Bridling at James Bridle

Bruce Sterling and the "art & technology" websites have gone gaga over James Bridle's theory of a new aesthetic called -- ready? -- "The New Aesthetic." I watched an excruciating video (hat tip Paddy) where the fast-talkin' Bridle puts it all together for us and made some notes:

I've been blogging this kind of stuff for over 10 years - but I promise I will never force anyone to watch all of it in a 50 minute lecture.

Bridle's thesis: pixelation, polygon skins, facile XYZ data visualizations (such as the techno-sculpture in a public square that supposedly tracks movements of a Pacific buoy in real time) is a "new aesthetic."

I've taken stabs at this kind of "digital by-product" theorizing over the years (see Wireframe Aesthetics) but have tried to avoid spinning a grand narrative about it.

Bridle is essentially an advertising pitch-man here, employing persuasive rhetoric that never stops to question its own fervor.

He "aggregates" 120 images from art, ads, satellite imagery and constructs a bold new vision narrative around them.

He rarely distinguishes between a "way of seeing" (his favorite phrase - hello, John Berger) and a style choice by highly savvy design and advertising folk (or slick artists who are 90% designers).

Bridle equates pervasive pixel imagery with nostalgia for games but also "insistent futurism." How is it the latter?

He says little about pixelation/glitch as decay, breakdown, failure. This stuff has real world consequences, it's not just a look.

"Pixel art" as a pop or folk genre has been around for years (on sites like

Bridle also seems to have just discovered CAD architecture.

Billboard of Facebook "like" symbol "makes us question what happens when we like or poke someone" - no, it doesn't.

"Making The Cloud visible" and beautiful through data center building design - this is just a pitch.

Gerhard Richter has been painting color sample charts since the '70s, at least. Why bring him into this?

Google map pixelation - Olia Lialina covered this. (I sound like Bridle in that post but I was being bitterly ironic.)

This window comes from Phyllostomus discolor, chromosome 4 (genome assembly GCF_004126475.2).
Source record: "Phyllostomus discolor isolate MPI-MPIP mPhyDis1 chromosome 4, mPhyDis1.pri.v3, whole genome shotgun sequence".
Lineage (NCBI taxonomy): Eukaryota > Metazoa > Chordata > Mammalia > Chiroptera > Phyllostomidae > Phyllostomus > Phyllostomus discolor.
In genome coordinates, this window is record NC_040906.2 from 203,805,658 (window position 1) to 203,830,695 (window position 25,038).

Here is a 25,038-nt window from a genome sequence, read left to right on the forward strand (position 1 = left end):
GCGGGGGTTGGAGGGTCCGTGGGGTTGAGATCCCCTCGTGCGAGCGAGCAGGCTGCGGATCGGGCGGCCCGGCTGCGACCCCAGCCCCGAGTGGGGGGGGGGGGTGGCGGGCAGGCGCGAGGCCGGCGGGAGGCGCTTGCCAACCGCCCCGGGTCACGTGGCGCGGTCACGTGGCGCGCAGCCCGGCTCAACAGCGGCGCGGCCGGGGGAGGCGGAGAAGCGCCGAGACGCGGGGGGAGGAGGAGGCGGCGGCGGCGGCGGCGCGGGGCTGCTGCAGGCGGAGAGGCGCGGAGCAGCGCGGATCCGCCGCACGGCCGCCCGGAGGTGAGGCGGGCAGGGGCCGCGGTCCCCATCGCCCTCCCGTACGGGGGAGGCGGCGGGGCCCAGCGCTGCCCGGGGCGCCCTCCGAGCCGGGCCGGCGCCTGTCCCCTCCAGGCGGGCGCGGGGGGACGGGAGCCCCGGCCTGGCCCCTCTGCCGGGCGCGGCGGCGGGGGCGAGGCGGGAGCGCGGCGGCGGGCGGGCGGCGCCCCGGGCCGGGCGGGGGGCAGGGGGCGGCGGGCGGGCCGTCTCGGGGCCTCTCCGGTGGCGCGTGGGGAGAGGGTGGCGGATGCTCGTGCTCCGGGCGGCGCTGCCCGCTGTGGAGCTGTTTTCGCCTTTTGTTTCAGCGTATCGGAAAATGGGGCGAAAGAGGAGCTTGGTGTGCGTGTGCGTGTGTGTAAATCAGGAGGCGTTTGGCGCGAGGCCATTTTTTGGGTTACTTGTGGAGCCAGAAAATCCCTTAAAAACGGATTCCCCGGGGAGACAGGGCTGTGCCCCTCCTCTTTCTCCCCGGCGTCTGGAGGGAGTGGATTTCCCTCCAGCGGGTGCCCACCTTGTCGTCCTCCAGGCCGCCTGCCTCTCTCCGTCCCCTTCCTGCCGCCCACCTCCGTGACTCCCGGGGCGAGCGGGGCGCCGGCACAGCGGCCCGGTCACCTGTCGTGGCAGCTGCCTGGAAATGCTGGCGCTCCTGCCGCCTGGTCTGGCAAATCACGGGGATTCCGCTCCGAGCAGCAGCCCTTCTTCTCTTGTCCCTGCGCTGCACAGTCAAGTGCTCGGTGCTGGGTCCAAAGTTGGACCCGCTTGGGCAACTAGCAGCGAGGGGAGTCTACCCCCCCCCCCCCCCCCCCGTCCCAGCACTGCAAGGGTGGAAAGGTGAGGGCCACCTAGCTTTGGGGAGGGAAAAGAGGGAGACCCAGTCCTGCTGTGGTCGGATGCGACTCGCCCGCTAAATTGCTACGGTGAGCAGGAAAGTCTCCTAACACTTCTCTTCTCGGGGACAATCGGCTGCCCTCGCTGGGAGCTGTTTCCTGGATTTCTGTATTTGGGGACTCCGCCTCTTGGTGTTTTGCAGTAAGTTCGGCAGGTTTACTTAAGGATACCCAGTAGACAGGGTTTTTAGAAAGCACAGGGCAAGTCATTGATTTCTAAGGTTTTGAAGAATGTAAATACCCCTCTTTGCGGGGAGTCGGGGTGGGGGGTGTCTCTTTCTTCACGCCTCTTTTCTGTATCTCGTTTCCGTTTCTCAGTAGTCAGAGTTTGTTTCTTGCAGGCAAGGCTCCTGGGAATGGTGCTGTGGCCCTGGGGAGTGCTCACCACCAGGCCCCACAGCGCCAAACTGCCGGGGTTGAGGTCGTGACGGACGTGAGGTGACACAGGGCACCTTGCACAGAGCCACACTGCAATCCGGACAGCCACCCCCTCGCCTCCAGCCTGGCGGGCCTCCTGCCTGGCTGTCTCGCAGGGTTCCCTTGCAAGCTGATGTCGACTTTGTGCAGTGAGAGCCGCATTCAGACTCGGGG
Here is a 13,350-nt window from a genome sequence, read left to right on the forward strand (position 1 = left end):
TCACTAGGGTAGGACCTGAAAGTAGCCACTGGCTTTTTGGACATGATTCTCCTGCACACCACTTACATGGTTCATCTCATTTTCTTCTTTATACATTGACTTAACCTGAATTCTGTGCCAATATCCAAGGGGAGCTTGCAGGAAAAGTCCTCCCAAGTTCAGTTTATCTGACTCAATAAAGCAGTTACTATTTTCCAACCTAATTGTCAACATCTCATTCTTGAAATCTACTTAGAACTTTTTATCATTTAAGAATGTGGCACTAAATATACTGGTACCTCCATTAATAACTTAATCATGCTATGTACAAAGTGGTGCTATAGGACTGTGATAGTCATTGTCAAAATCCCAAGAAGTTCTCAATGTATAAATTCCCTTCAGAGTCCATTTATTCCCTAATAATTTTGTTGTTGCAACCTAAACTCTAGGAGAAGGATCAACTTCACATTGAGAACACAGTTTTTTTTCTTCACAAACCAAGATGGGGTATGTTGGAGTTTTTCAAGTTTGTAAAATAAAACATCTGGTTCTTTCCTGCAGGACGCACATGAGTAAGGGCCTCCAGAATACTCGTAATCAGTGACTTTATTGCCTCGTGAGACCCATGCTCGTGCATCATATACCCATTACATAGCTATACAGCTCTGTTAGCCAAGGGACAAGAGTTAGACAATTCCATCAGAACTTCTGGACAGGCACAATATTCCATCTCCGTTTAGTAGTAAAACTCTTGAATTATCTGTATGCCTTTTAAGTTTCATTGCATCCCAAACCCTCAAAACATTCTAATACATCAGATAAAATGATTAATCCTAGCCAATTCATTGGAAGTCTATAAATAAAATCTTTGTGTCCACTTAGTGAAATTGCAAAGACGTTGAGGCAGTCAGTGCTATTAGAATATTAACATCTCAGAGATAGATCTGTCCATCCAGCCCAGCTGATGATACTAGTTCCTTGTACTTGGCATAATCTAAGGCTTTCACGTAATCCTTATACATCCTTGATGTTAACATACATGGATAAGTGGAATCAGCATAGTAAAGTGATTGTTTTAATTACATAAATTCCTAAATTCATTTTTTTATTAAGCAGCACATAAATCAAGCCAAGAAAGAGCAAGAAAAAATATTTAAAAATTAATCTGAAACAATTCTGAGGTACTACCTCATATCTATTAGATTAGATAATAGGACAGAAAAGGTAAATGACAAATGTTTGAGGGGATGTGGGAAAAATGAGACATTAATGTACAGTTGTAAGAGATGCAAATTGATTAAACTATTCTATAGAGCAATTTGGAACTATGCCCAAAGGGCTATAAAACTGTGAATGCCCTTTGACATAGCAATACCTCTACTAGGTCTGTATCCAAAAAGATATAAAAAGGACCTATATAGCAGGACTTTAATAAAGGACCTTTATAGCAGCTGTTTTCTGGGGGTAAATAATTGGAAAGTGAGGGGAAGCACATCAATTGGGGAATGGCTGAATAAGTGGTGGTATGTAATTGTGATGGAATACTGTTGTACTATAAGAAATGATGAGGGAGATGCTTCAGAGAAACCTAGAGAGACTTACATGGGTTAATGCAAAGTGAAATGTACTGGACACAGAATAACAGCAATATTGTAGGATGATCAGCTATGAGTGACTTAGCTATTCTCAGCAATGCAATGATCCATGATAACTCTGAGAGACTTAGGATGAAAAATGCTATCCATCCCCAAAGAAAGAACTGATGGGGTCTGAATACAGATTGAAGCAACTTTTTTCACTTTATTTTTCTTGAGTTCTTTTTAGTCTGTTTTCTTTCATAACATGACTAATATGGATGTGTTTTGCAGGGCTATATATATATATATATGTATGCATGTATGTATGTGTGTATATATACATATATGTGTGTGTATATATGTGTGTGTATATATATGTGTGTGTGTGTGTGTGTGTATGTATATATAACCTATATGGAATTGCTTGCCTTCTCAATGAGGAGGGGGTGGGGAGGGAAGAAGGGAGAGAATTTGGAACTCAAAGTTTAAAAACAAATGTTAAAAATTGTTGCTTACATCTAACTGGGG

Face recognition is "adding an extra layer of vision." OK, but so much of it doesn't work yet. Such statements fellate tech industries prematurely rolling out products.

Recognition programs aren't failed, racist: they're a "different way of seeing" - cool!

"Computers are increasingly evolving on their own." No, they're not.

"Vagaries of the GPS system" is a nice way of saying iPhone tracking is flawed.

Using a pic that wasn't "meant" to be part of a before-and-after satellite view isn't new to the digital era. Such techniques are a well-known tool of astronomy. See Precovery.

The "Hawkeye" in sports (crowd watches computer replay) is no different from a crowd watching an arena rock band on a giant vid screen instead of the tiny figures onstage, a phenom has been around since the '70s. This is "new"? "Digital"?

Evan Roth finger-paintings of touchscreen gestures recycles the "mouse gesture as AbEx art" trope - rather old and overdone at this point.

Bridle keeps talking about "bleed-throughs" in "ways of seeing." We know there are bleed-throughs, what we need is understanding of them. Mass data dumps like this lecture don't help.

Conclusion: "We want this [world of ghosts and fake people]"

"Willingness, friendliness to engage with technology" - Ted Kaczynski squirms in his prison cell.